Washington needs to repudiate isolationism, reactivate China ties
Published: Nov 29, 2020 03:15 PM

Illustration: Chen Xia/GT

The norms of upholding broad multilateral cooperation and win-win engagement with China ought to be pursued by the US, as the incoming Joe Biden administration is weighing up its new strategy on how to manage what many pundits define as the most important bilateral relationship in the world. 

The international fight against a warming earth and deteriorating environment, a raging coronavirus pandemic, a contracting global economy and rapidly vanishing jobs, and a proliferation of dangerous weapons, calls for the new US government to conduct a closer consultation and partnership with Beijing. To put it candidly, the US alone cannot overcome these grave difficulties and get the job done. 

The so-called Trumpism - brandishing the flag of "America First," cut-offs from multilateral institutions such as World Health Organization, Paris climate pact, Iran nuclear agreement, the Anti-Intermediate Missile Treaty and launching a suppressive trade war with China and other countries - should be repudiated. 

The Trump administration has, as a matter of fact, failed to win the US a trophy of sorts from the international community, but instead exacerbated the world's divide and nation-to-nation animosity, while leaving the US itself at the mercy of COVID-19.

After being sworn in in January 2021, the new Biden administration will have to cope with the colossal mess left behind by the sitting president, as Trump's political appointees are now going to extraordinary lengths in their bid to prevent Biden from rolling back Trump's political legacy. 

Breaking with past set protocols, disrupting and sabotaging US-China relations and bringing them to incessant lows is an integral part of that legacy. Just a few days ago, Trump's team were placing more Chinese companies on the country's punitive Entity List and announced names of more Chinese officials in Hong Kong for punishment. 

Essentially, China has followed its principles and did not budge in the face of Trump's rounds of tariff escalations throughout 2019. The country even refused to trade-off Trump's dangling tariff cancelation on Chinese goods with his request or invitation to help him win reelection, because Beijing believed it was unethical and unjust to get embroiled in US internal affairs.

Now, China, having largely gotten the virus under control and with its economy again fired up by domestic spending and investments, has extended a friendly hand across the Pacific Ocean to the new Biden and Harris administration. 

Beijing's message sent is clear, good-willed and visionary - the two economic superpowers can give up Trump's confrontational approach, sit and talk at the table, seek consensus and mutually acceptable solutions on trade, public health, clean air, non-proliferation and other issues of common concern, and open up a new course of cooperation and partnership.  

The unprecedented-scale trade war which Trump launched in late 2018 and escalated in 2019 and China's tit-for-tat tariff retaliations have largely destroyed cooperation between the two giant economies. Trade between the two stalled significantly in 2019 and 2020, while punitive higher tariffs also disrupted the supply chains that all manufacturers rely on.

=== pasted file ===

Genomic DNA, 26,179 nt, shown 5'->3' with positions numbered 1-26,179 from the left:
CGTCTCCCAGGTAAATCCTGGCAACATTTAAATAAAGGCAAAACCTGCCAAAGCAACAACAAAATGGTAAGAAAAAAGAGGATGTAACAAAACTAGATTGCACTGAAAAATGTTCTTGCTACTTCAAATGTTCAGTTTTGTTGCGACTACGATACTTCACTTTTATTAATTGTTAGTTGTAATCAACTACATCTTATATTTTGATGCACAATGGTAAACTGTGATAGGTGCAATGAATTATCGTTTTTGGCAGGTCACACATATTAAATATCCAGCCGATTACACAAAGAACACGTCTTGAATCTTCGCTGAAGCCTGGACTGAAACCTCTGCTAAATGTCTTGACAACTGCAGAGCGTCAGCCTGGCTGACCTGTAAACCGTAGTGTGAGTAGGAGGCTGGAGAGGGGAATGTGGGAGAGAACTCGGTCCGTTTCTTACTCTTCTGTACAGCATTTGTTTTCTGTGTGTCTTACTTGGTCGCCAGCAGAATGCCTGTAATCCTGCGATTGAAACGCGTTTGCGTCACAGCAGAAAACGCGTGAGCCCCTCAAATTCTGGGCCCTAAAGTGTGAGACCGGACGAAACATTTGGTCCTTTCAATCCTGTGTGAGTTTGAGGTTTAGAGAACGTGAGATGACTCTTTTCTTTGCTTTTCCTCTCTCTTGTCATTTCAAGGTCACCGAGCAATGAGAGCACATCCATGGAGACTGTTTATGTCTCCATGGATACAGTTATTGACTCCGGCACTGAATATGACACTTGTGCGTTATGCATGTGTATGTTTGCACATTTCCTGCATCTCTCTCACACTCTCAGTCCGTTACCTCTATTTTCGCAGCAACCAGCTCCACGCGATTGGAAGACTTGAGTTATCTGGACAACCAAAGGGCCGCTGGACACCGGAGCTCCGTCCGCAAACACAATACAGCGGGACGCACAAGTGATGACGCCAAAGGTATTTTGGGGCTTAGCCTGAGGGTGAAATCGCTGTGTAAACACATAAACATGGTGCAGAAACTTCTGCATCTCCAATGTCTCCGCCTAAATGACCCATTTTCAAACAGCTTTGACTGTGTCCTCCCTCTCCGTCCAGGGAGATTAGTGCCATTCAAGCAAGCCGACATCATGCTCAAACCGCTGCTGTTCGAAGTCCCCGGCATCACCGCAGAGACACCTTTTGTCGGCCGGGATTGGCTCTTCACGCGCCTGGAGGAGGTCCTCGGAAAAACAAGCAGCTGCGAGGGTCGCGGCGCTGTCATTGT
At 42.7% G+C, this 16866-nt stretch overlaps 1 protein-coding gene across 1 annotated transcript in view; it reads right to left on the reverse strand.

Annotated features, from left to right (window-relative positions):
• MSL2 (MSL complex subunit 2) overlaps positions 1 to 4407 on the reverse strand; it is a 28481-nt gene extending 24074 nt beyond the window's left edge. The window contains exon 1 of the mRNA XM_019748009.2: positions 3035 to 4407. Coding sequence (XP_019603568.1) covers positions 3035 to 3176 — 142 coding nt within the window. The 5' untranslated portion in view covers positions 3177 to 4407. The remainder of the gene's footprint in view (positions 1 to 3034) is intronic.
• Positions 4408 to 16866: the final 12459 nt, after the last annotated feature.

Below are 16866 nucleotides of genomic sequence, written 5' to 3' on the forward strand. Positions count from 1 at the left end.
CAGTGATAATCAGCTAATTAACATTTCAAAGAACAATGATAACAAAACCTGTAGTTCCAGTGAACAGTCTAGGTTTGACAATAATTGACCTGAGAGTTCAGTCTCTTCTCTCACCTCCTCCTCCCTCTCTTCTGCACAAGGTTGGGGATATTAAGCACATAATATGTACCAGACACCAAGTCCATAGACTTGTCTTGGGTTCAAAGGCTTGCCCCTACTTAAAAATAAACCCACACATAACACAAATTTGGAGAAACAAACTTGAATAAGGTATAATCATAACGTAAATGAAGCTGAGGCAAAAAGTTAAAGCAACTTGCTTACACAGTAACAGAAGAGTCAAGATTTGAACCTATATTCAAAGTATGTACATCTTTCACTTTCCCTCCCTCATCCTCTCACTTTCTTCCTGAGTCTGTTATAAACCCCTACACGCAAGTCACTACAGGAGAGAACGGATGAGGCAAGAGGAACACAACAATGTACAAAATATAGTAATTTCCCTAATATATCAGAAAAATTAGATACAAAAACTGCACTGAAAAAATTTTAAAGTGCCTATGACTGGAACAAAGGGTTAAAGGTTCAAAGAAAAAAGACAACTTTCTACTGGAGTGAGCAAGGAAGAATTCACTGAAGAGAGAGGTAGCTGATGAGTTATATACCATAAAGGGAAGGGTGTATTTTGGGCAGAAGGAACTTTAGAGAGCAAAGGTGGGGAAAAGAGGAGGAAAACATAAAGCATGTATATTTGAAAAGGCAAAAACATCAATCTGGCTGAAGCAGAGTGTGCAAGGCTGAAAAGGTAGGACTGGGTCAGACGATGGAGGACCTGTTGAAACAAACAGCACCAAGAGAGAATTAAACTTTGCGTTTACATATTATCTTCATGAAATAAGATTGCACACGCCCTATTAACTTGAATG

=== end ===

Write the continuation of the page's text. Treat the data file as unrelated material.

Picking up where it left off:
Banning Chinese companies like Huawei and Hikvision from accessing silicon microchip supplies from the US not only severely impacted those Chinese industrial plants, but also reduced China's high-value semiconductor imports from the US, draining business revenues of many US companies. 

Forced to protect China's own industries, Beijing has meted out a new strategy to shore up a "dual circulation" economy that will focus on technology self-reliance and import substitution, in order to insulate China from outside blackmailing risks. To some extent, the "decoupling" of the world's two dominant economies - caused by Trump's relentless repression policy - will lead to an enlarging gap of technology standards that impedes global integration and economic growth.

The next Biden administration is almost certain to readjust Trump's antagonistic China policy, which is projected by many international affairs watchers, who believe Trump's confrontational and erratic approach, if not revised, will hurt the interests of both countries extensively, and bring the whole world into a cascading cycle of violent volatility. 

Regardless of the next moves from the US, China seems firm in promoting reform and opening-up, trying to double its current $15 trillion GDP to $30 trillion by 2035. It has inked a landmark 15-nation free trade agreement in the Asia-Pacific region, named the Regional Comprehensive Economic Partnership, and has expressed its willingness to join another regional free trade pact, the CPTPP. 

China has also vowed to resolutely promote the Belt and Road Initiative to help many less developed countries develop infrastructure and economy. The US is welcome to jump on the bandwagon, joining multilateral trade and investment groupings. 

China hopes the new Biden administration does not inflame ideological quarrels and refrains from interfering in China's internal affairs too. Both socialism and capitalism can learn from each other to make an economy more equitable and sustainable. An earlier summit between the two countries' leaders will be instrumental to set their relations on a higher and more inspirational note. 

Some Chinese foreign affairs experts say: If you make China the friend, China will be the friend. And if you make China the enemy, China will be the enemy. 

The author is an editor with the Global Times.
blog comments powered by Disqus